W3C home > Mailing lists > Public > www-svg@w3.org > March 2000

RE: What is wrong with SVG?

From: Didier PH Martin <martind@netfolder.com>
Date: Wed, 8 Mar 2000 16:37:54 -0500
To: "Jon Ferraiolo" <jferraio@adobe.com>, "Elliotte Rusty Harold" <elharo@metalab.unc.edu>
Cc: <donpark@docuverse.com>, <xml-dev@xml.org>, <www-svg@w3.org>
Message-ID: <NBBBJPGDLPIHJGEHAKBAGEIOFAAA.martind@netfolder.com>
Hi Jon,

Jon Said:
There has been lots of email disagreeing with the tradeoffs and decisions
made with SVG's path syntax. There were conflicting goals in making
decisions. The path data syntax in the current spec gives maximum
importance to file size compression as we decided that goal had very high
priority.

Didier replies:
I am doing some experiments in Didier's lab with SVG files and I have found
that up to now the actual SVG recommendation does a good job for interactive
technical manuals.

Today, the figures used in these manual are encoded in CGM. Also, these
files tend to be usually quite big. The experiments consist to convert these
files into SVG and use bi-directional Xlinks to link the figures pointers to
the parts descriptions. Illustartion can be very sophisticated as have a lot
of details. Just imagine an interactive tech manual for a car, a train, an
airplane!

I tried to convert the paths (used quite often in the figures) into elements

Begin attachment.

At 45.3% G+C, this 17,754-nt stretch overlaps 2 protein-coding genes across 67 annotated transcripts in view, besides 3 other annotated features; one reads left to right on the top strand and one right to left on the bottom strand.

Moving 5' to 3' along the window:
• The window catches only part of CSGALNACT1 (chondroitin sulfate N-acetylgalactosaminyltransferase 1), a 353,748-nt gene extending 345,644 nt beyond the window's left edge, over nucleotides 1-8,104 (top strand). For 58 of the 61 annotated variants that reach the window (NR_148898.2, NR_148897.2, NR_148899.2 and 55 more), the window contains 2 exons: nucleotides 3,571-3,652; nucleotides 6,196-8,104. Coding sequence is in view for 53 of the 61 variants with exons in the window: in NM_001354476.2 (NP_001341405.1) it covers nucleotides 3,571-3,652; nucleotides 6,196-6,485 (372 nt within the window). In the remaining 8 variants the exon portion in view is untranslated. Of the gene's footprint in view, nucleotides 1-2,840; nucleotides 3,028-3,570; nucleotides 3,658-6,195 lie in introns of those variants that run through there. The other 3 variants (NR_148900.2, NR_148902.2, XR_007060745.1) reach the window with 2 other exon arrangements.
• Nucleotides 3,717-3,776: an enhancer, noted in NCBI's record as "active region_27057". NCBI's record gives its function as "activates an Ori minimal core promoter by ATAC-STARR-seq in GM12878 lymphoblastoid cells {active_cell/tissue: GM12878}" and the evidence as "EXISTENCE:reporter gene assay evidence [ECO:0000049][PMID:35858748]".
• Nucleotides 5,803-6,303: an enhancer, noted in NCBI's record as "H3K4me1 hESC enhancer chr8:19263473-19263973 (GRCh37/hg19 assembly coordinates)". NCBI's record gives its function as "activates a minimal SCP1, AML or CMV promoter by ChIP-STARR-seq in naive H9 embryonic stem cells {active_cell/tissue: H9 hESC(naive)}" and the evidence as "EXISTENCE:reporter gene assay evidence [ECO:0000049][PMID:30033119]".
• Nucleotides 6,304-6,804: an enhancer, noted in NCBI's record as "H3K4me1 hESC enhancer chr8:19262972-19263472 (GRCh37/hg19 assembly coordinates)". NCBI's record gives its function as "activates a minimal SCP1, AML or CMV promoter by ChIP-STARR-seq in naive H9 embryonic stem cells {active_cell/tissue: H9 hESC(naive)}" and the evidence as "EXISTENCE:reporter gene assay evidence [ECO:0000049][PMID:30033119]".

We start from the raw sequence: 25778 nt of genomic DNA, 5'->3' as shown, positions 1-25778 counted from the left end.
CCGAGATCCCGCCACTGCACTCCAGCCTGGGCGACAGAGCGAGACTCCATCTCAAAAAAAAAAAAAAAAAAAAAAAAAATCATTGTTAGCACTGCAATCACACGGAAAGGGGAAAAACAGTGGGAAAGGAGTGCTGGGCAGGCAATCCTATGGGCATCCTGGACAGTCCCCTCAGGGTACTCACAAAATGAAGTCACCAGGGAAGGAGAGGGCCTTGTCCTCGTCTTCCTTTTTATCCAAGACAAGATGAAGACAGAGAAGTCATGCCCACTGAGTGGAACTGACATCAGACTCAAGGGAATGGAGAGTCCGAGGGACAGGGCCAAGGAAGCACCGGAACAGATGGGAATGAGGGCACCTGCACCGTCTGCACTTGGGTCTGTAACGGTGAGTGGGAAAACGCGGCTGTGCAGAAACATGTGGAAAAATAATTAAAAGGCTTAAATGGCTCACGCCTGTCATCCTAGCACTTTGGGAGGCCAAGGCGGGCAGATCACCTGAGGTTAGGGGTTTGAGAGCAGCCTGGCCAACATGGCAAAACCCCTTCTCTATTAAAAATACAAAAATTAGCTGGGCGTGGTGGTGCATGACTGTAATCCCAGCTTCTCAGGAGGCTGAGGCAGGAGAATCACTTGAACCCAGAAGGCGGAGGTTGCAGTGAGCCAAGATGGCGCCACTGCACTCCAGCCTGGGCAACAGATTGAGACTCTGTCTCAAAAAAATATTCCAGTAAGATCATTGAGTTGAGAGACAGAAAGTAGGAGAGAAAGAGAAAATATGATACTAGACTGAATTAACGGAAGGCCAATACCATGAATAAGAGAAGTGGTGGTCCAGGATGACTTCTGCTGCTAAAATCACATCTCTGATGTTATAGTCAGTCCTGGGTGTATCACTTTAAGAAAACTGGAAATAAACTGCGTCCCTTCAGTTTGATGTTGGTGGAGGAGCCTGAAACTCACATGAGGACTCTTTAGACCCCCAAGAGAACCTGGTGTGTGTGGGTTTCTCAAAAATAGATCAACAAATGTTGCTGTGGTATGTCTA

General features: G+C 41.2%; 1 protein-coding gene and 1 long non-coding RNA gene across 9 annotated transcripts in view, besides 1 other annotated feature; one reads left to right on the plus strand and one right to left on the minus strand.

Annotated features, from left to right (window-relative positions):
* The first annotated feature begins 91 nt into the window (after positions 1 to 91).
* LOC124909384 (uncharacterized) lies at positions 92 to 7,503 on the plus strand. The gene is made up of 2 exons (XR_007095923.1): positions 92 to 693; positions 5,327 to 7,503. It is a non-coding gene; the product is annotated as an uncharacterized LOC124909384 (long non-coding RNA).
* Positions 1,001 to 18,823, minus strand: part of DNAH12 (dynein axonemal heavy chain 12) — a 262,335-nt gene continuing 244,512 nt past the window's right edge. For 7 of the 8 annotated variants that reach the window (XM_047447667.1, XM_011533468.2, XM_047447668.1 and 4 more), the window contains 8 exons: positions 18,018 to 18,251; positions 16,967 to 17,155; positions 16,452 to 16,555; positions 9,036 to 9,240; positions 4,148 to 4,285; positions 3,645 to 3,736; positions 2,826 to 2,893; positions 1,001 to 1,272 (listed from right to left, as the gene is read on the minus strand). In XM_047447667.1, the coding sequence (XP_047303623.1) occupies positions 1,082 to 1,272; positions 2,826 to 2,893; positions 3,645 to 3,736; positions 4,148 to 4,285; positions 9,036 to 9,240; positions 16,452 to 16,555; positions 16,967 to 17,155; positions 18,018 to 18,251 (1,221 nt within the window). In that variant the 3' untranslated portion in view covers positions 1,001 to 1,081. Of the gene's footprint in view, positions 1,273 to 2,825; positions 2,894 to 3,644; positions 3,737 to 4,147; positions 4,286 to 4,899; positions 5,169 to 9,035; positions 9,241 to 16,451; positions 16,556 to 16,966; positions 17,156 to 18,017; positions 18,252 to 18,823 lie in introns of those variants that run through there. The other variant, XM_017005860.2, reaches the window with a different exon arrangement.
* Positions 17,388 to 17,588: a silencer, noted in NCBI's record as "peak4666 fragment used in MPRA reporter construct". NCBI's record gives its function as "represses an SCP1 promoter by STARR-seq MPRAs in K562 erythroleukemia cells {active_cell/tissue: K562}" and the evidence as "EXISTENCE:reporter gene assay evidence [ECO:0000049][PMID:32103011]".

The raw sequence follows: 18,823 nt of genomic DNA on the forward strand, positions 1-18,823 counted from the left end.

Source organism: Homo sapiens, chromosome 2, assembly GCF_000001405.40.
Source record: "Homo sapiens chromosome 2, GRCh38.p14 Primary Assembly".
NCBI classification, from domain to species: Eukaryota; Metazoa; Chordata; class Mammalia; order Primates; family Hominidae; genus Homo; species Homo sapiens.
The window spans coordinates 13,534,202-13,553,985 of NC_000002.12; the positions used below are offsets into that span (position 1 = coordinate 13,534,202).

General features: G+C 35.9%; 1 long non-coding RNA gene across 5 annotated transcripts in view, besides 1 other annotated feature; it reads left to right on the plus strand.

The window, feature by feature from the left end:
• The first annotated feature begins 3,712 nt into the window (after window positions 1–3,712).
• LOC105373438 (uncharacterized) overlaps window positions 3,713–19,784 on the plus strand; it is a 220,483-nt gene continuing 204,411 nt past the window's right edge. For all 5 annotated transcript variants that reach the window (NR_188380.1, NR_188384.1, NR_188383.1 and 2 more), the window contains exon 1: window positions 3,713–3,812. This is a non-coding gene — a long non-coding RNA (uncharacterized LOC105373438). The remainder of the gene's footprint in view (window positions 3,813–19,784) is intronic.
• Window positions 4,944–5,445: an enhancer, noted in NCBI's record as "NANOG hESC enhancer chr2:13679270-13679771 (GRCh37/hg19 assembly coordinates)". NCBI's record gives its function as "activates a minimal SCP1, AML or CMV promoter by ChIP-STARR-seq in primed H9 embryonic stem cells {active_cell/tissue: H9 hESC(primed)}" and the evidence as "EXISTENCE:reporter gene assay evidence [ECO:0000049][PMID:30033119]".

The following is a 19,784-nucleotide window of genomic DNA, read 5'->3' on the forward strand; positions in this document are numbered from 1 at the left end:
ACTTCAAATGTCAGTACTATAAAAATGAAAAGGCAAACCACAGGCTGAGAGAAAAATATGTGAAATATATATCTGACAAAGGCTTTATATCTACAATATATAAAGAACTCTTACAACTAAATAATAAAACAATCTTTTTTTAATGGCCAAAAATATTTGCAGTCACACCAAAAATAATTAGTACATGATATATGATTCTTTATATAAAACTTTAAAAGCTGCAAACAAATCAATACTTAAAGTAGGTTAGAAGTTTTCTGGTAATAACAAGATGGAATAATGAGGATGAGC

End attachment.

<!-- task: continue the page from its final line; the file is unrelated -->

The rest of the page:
and I got an explosion of elements and a huge DOM. But with the actual
format the number of nodes seems reasonable

To implement bi-directional xlinks, I used JavaScript to implement an xlink
interpreter and because of this fact, the size of the DOM is critical.

So, my conclusion, up to now, is that for sophisticated SVG applications
like interactive technical manuals, the size of the DOM is very very
important. To have more elements would prevent more sophisticated
applications.

Numbers?:
 The SVG file creation: An exported DXF file from autocad is then imported
into a) Corel or b) Adobe illustrator and then exported from these authoring
tool to create an SVG file. The figure contains approx 500 path elements
each patch containing an average of 10 instructions. In its cuurent format I
got 570 elements nodes. To convert each instruction into elements means now
500 X 10 = 5000 element nodes. I can tell you that the difference in
performance, memory usage is huge and can make the difference between what
is feasible and what is not.

Next step: use XSLT to modify some parts of the parts catalog, I'll see the
real difficulties in the praxis....

Cheers
Didier PH Martin
----------------------------------------------
Email: martind@netfolder.com
Conferences: Web Chicago(http://www.mfweb.com)
             XML Europe (http://www.gca.org)
Book: XML Professional (http://www.wrox.com)
column: Style Matters (http://www.xml.com)
Products: http://www.netfolder.com
Received on Wednesday, 8 March 2000 16:37:31 GMT

This archive was generated by hypermail 2.3.1 : Friday, 8 March 2013 15:54:18 GMT